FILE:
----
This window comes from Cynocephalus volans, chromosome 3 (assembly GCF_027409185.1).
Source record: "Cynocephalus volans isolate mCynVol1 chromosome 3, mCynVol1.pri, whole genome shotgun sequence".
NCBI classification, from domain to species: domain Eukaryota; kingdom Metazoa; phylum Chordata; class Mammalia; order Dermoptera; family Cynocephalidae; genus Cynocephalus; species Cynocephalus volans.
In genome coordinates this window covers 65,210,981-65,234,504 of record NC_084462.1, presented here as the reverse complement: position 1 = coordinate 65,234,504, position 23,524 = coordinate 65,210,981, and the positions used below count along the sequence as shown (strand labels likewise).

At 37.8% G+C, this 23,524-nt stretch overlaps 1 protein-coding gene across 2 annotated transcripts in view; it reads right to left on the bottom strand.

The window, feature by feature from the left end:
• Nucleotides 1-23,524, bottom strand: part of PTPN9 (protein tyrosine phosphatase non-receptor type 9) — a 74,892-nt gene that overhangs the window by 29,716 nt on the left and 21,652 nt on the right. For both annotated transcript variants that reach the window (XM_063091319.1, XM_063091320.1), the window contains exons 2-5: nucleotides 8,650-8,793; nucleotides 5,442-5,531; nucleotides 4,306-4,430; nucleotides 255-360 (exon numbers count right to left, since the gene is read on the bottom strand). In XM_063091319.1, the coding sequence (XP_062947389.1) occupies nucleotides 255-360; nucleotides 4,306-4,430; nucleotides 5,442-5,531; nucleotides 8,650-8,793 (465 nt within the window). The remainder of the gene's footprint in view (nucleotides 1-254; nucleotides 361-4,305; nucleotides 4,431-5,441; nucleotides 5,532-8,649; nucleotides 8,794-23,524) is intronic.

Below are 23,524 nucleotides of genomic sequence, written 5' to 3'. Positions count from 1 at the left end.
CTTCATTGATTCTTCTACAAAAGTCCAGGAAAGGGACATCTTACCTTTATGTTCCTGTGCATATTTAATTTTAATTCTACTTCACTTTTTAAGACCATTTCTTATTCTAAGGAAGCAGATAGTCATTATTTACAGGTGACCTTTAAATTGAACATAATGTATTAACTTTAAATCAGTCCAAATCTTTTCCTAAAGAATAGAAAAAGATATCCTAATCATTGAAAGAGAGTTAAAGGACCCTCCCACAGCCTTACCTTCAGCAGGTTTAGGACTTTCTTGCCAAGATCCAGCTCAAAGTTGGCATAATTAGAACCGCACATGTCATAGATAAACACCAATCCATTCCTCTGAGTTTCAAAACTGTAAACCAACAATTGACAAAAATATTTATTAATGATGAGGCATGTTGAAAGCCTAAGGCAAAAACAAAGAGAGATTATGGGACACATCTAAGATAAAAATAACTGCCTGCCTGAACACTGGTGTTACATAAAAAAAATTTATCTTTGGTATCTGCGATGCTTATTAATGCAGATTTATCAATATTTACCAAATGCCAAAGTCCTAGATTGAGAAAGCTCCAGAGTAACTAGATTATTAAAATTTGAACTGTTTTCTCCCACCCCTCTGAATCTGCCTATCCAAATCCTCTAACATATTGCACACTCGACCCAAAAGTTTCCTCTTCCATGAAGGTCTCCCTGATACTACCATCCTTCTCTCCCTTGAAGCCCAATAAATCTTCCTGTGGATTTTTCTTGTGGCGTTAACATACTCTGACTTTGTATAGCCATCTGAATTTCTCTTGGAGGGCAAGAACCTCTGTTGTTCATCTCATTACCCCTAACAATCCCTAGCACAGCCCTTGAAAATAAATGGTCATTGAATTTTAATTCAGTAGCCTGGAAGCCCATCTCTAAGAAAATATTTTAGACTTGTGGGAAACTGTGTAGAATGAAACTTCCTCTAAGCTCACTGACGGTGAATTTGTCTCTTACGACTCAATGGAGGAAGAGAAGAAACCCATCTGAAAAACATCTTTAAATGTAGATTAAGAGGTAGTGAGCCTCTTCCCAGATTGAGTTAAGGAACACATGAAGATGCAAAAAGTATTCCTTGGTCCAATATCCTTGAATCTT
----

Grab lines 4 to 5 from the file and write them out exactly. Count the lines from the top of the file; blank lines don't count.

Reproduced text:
In genome coordinates this window covers 65,210,981-65,234,504 of record NC_084462.1, presented here as the reverse complement: position 1 = coordinate 65,234,504, position 23,524 = coordinate 65,210,981, and the positions used below count along the sequence as shown (strand labels likewise).

At 37.8% G+C, this 23,524-nt stretch overlaps 1 protein-coding gene across 2 annotated transcripts in view; it reads right to left on the bottom strand.